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 DIY Chatroom Home Improvement Forum Sub-surface water; french drain

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04-03-2012, 05:03 PM   #1
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## Sub-surface water; french drain

Hi,
My backyard slopes gradually towards the back of my home.
I have corrected downspouts and grade, etc.
I have a swale 10 ft. from the home which leads to a sewer grate.

Would a subsurface french drain help with the hydrostatic pressure on my full basement?

My basement is dry, except (before regrading, re-directing downspouts, etc.) for two heavy rains where I had minor leaks on two wall ties in that wall facing the yard.
Now that I mention this....is water directional towards the basement wall...in other words, is there greater hydrostatic pressure on the wall facing the yard...or is the pressure equal on all sides/basement walls?

I was planning on digging a trench where the swale currently is, about 3 feet deep. I would install a french drain and connect underground into the sewer (the county will do the connection for me actually).

My question is, will a 3-4ft deep french drain help take pressure off of my drain tile down at the footers? Would it be a waste of time/expense?

I am concerned about the sub-surface water mostly...the swale takes care of the surface pretty well.

Thanks!

 04-03-2012, 05:38 PM #2 Civil Engineer   Join Date: Mar 2009 Location: Boston Posts: 5,832 Rewards Points: 5,246 Water pressure is non-directional, meaning that the pressure in any direction is identical. The pressure is easily computed, it is the unit weight of water (62.4 lbs/cubic foot) multiplied by the difference in water elevation across the wall. So for example, if the water is three feet higher on the outside of the wall than the inside, the pressure at the base of the wall is 3*62.4 = 182.2 lbs/sq ft. All that said, why do you care what the pressure is? Are you concerned that your wall is going to fall over? If the problem you are addressing is leakage through the wall, the solution is to maintain the groundwater level below the slab elevation. But from your post, you already have a perimeter drain, which if it is functioning correctly, should be designed to keep the groundwater level below the slab. If your perimeter drain is not functioning correctly, that is a different matter.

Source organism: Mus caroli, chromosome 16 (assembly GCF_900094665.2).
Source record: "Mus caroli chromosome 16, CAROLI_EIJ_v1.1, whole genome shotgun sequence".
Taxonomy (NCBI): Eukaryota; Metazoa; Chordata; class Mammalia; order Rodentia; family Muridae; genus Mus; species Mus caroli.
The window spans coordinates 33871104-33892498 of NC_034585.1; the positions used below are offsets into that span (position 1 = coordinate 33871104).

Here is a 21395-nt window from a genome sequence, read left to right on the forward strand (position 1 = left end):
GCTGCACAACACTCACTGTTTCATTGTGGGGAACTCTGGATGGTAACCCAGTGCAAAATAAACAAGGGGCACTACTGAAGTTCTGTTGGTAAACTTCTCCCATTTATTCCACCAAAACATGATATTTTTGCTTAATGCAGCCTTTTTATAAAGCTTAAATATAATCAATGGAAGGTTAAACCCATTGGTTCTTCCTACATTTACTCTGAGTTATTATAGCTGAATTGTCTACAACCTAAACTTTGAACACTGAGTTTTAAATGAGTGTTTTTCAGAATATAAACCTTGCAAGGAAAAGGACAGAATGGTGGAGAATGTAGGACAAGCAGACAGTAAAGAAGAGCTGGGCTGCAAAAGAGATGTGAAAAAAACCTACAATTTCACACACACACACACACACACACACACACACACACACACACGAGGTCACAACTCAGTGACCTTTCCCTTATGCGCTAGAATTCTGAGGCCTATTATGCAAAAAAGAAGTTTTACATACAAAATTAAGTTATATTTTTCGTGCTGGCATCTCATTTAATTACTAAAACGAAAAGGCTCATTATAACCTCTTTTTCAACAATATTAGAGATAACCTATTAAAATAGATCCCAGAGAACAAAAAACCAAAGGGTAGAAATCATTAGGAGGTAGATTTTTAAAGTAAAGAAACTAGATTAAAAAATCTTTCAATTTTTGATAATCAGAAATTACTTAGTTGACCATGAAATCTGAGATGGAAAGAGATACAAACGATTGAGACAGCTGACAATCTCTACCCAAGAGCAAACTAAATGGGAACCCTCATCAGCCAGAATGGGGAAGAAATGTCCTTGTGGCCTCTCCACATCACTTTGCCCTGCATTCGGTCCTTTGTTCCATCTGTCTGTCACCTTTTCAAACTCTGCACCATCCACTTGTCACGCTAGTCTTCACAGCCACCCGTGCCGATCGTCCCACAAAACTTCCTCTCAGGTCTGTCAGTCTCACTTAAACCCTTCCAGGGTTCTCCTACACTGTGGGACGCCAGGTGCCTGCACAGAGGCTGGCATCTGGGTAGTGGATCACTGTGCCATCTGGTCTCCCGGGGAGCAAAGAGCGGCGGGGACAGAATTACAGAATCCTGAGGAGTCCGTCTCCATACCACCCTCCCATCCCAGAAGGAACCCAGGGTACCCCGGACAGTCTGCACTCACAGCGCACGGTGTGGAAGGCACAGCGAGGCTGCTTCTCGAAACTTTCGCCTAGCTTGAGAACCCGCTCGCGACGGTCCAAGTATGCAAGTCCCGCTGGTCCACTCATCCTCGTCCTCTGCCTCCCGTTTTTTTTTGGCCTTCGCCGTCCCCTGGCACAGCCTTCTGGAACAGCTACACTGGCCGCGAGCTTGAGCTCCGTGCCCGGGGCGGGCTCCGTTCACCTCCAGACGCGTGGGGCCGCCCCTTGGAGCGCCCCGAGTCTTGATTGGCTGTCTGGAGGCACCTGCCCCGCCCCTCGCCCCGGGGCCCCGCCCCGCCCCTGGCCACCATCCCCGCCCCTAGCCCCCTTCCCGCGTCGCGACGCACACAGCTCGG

04-04-2012, 08:14 AM #3 Member   Join Date: Nov 2007 Location: Nashua, NH, USA Posts: 8,709 Rewards Points: 3,024 You do not need to take the pressure off of the perimeter drain tiles at the footings. Those drain tiles are the pressure relieving means. All you need down there is to have the sump pump get rid of the water faster than the drain tiles collect the water. Holes in the foundation wall, such as where concrete form ties used to be, can intercept water percolating down through the earth before that water reaches the drain tiles further on down. Filling these holes and cracks should eliminate overt leakage and water flowing down the inside wall. Grading at least the first 5 feet of land to slope away from the house should reduce the overall amount of water percolating through the earth up against the foundation so as to improve things further. __________________ Stop some of your bank autopayments so you can set priorities for manual monthly payments out of your coronavirus stimulus check. Last edited by AllanJ; 04-04-2012 at 08:18 AM.

 04-04-2012, 01:16 PM #4 Member   Join Date: Jan 2010 Location: chicago Posts: 123 Rewards Points: 95 ok, no not afraid of the wall falling down. The one wall tie was near the top of the wall, just a fyi. I assume the footing draintile is working. It sounds that a new french drain 3' below the surface will have very limited effect. I was just wondering if I could intercept the water from the sloping backyard...but it sounds like thats not quite how subsurface water works. Thanks
 04-04-2012, 03:13 PM #5 Work Hard, Play Harder   Join Date: Jan 2011 Location: Milwaukee, WI Posts: 276 Rewards Points: 212 you may benefit from reading the thread I have going: http://www.diychatroom.com/f16/pleas...system-136339/

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